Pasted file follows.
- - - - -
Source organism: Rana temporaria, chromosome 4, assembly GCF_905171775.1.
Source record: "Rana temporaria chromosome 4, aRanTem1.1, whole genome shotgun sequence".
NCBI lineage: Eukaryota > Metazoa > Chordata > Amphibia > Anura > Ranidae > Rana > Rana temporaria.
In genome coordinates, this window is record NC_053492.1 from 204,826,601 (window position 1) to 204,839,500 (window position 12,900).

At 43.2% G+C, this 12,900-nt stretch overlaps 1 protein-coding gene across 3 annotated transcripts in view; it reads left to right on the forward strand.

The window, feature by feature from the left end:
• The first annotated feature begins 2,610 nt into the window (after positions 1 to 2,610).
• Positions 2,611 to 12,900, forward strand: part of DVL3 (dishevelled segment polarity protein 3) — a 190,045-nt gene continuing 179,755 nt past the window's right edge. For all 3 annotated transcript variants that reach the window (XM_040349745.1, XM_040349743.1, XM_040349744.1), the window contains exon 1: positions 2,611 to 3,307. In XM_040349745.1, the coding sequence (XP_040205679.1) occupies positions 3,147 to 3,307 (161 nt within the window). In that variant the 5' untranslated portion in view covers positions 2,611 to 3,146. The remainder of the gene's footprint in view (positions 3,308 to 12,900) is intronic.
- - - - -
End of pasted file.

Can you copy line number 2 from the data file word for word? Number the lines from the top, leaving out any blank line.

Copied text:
Source record: "Rana temporaria chromosome 4, aRanTem1.1, whole genome shotgun sequence".